But hey, at least our widdle criticus admits that his referenced “survey” (which he doesn’t link or even footnote) is unscientific. That’s a tacit way of admitting it’s absolute bullpucky.
The idea that Atlas Shrugged is over anyone’s head is absolute bullpucky too. Considering that the book is most popular among bitter, alienated teenagers (whose interest in it drops off precipitously after age 20, along with their angst and acne), I’d say it’s not over most moviegoers’ heads at all, but well beneath them. As is this bit of sob-sistering on the part of our “critic”:
The film is an indie labor of love, not multiplex fodder. It was shot on a ludicrously meager budget of about $10 million, big talent agencies refused to send it any clients (though it still managed to score a few familiar faces, including “Barton Fink” Oscar nominee Michael Lerner) and it was rushed into production because otherwise the producer’s option would have expired two days later. The producer is a first-time amateur and neither the screenwriter (Brian Patrick O’Toole) nor director (Paul Johansson) has any credits to brag about.
Oh, the poor, dear, brave things! Just look at what a vast amount of machinery they were up against in Big Liberal Hollywood! They couldn’t get much financing–only a measly $10 million! They couldn’t get any big stars–all the agencies were against them! They couldn’t get any big writers or directors! Oh, woe is them!
Okay, let’s get serious here. Does this little turd even realize that Ayn Rand got her start in so-called liberal Hollywood? It’s true–she was once a lowly, googly-eyed screenwriter, before becoming a (heavily promoted) bestselling novelist. And some of the biggest actresses of the day vied rather extravagantly for a role that ultimately went to Patricia Neal–that of Dominique in The Fountainhead. Which, of course, is based on the Rand-rant of the same title. So let’s not delude ourselves that Hollywood would never shit out a Randroid movie. It did, a long time ago–and the movie was a flop, probably for the same reasons as this one will be: it was long-winded, preachy, implausible and more than a little bit rapey. It tried hard to be grand, and came off only as melodramatic and inhumane. (And yes, I’ve seen it. An experience I will long remember, and longer regret.)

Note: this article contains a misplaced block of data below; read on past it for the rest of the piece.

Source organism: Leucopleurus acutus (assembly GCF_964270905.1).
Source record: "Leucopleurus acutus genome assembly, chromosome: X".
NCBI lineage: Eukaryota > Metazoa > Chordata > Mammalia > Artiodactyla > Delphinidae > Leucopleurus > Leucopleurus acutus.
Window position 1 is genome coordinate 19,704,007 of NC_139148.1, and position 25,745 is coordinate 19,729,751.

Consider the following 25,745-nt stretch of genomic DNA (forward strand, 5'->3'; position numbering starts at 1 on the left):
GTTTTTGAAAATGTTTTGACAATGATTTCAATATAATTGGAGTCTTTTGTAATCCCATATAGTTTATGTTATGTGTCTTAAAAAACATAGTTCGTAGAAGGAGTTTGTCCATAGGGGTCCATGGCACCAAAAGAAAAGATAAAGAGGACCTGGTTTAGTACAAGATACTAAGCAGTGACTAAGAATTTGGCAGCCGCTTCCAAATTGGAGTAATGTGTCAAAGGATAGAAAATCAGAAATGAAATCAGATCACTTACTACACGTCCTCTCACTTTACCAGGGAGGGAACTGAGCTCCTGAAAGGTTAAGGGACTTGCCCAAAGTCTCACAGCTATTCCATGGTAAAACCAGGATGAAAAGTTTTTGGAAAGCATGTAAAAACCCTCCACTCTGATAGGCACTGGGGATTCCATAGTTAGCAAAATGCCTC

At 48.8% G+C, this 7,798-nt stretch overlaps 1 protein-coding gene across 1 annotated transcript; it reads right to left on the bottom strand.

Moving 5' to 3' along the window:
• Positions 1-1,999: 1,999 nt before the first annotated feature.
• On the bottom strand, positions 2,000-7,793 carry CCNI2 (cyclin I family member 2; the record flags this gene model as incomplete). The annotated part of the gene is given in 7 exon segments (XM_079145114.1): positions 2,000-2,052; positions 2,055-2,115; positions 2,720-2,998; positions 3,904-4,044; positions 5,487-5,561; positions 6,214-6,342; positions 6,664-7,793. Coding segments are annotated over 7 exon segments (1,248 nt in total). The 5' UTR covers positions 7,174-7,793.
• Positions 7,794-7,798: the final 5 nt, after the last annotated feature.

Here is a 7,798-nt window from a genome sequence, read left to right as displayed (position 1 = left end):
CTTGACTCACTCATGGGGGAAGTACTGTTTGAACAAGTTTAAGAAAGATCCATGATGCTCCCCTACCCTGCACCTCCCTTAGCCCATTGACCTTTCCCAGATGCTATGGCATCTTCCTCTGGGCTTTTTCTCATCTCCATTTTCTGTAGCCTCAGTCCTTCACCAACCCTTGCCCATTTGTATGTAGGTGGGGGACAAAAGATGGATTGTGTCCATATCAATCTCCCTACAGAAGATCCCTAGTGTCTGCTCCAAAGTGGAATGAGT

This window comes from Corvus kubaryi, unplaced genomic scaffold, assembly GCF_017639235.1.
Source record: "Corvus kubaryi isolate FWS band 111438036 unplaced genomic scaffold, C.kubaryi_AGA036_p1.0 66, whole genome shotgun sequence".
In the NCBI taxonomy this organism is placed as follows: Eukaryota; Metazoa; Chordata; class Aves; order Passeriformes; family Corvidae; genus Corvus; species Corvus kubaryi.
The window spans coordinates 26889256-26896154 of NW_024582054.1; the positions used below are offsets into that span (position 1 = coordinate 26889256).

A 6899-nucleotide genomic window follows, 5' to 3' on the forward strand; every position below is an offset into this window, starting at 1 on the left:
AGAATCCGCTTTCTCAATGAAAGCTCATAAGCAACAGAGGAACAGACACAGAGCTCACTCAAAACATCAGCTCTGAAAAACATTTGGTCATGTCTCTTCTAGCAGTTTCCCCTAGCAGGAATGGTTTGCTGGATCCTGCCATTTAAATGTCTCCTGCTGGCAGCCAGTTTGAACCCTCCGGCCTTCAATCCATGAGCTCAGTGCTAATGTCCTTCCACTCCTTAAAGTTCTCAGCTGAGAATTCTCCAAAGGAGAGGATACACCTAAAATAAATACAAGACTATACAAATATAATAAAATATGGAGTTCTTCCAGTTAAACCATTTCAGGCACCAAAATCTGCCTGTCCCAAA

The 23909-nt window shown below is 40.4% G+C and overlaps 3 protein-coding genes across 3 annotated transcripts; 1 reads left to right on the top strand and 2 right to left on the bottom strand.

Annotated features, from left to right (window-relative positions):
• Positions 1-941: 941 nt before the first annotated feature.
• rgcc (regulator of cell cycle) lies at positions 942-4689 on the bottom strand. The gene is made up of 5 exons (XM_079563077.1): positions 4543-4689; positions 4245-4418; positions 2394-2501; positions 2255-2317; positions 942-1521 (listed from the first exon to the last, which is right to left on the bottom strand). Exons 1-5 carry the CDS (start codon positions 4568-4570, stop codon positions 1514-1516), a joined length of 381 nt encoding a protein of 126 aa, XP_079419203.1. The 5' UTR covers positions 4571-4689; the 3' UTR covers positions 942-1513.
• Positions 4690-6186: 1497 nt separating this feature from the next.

Yet whether the movie, which is set in 2016-17, has any resonance in 2011 depends on your answers to questions like these: Can you picture the government hiring a “Coordinator of Economic Planning”? Can you picture such a coordinator giving directives meant to correct the fact that “rich people are getting richer, poor people are getting poorer”? Do you see any instances of crony capitalism involving close ties between certain CEOs and certain political figures? Do you see any powerful unions out there? Do you worry that fuel prices could rise to unaffordable levels, and if so, do you think the government might have anything to do with that?
Now, this is the first thing I’ve seen (and it comes on the second page of the piece) that actually seems to make sense. Unfortunately, it’s followed by this:
Liberals will scoff, “Oh, that could never happen” of things that already are happening. Then they’ll scoff at the box-office receipts — as if the puny circulation of The New Republic or National Review meant either of these magazines should be dismissed.